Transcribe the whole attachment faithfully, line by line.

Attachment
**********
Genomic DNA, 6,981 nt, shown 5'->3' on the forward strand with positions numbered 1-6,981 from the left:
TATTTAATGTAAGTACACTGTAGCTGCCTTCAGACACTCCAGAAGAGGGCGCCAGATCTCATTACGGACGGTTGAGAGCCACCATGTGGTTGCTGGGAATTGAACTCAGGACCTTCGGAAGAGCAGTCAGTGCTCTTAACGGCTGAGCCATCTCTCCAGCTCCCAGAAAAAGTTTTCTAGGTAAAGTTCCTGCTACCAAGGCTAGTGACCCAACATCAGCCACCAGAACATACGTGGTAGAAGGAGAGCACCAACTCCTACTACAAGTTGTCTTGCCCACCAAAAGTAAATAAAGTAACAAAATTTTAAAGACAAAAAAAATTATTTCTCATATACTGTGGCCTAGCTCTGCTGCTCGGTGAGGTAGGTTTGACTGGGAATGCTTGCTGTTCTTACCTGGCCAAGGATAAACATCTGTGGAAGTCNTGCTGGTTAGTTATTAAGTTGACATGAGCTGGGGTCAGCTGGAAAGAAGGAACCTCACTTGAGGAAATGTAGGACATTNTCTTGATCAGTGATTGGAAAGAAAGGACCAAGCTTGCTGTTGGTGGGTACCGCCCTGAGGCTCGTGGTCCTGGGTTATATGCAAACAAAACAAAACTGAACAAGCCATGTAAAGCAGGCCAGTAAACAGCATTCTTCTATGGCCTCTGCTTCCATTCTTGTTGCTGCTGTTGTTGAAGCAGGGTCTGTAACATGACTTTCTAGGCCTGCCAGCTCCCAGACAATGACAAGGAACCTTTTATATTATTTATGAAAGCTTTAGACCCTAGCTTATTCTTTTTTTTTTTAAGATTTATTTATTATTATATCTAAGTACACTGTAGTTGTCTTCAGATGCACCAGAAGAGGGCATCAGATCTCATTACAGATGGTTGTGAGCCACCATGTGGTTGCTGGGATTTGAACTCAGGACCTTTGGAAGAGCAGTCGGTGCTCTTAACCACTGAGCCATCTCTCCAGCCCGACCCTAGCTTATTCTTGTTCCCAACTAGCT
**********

Genomic DNA, 6,981 nt, shown 5'->3' on the forward strand with positions numbered 1-6,981 from the left:
TATTTAATGTAAGTACACTGTAGCTGCCTTCAGACACTCCAGAAGAGGGCGCCAGATCTCATTACGGACGGTTGAGAGCCACCATGTGGTTGCTGGGAATTGAACTCAGGACCTTCGGAAGAGCAGTCAGTGCTCTTAACGGCTGAGCCATCTCTCCAGCTCCCAGAAAAAGTTTTCTAGGTAAAGTTCCTGCTACCAAGGCTAGTGACCCAACATCAGCCACCAGAACATACGTGGTAGAAGGAGAGCACCAACTCCTACTACAAGTTGTCTTGCCCACCAAAAGTAAATAAAGTAACAAAATTTTAAAGACAAAAAAAATTATTTCTCATATACTGTGGCCTAGCTCTGCTGCTCGGTGAGGTAGGTTTGACTGGGAATGCTTGCTGTTCTTACCTGGCCAAGGATAAACATCTGTGGAAGTCNTGCTGGTTAGTTATTAAGTTGACATGAGCTGGGGTCAGCTGGAAAGAAGGAACCTCACTTGAGGAAATGTAGGACATTNTCTTGATCAGTGATTGGAAAGAAAGGACCAAGCTTGCTGTTGGTGGGTACCGCCCTGAGGCTCGTGGTCCTGGGTTATATGCAAACAAAACAAAACTGAACAAGCCATGTAAAGCAGGCCAGTAAACAGCATTCTTCTATGGCCTCTGCTTCCATTCTTGTTGCTGCTGTTGTTGAAGCAGGGTCTGTAACATGACTTTCTAGGCCTGCCAGCTCCCAGACAATGACAAGGAACCTTTTATATTATTTATGAAAGCTTTAGACCCTAGCTTATTCTTTTTTTTTTTAAGATTTATTTATTATTATATCTAAGTACACTGTAGTTGTCTTCAGATGCACCAGAAGAGGGCATCAGATCTCATTACAGATGGTTGTGAGCCACCATGTGGTTGCTGGGATTTGAACTCAGGACCTTTGGAAGAGCAGTCGGTGCTCTTAACCACTGAGCCATCTCTCCAGCCCGACCCTAGCTTATTCTTGTTCCCAACTAGCT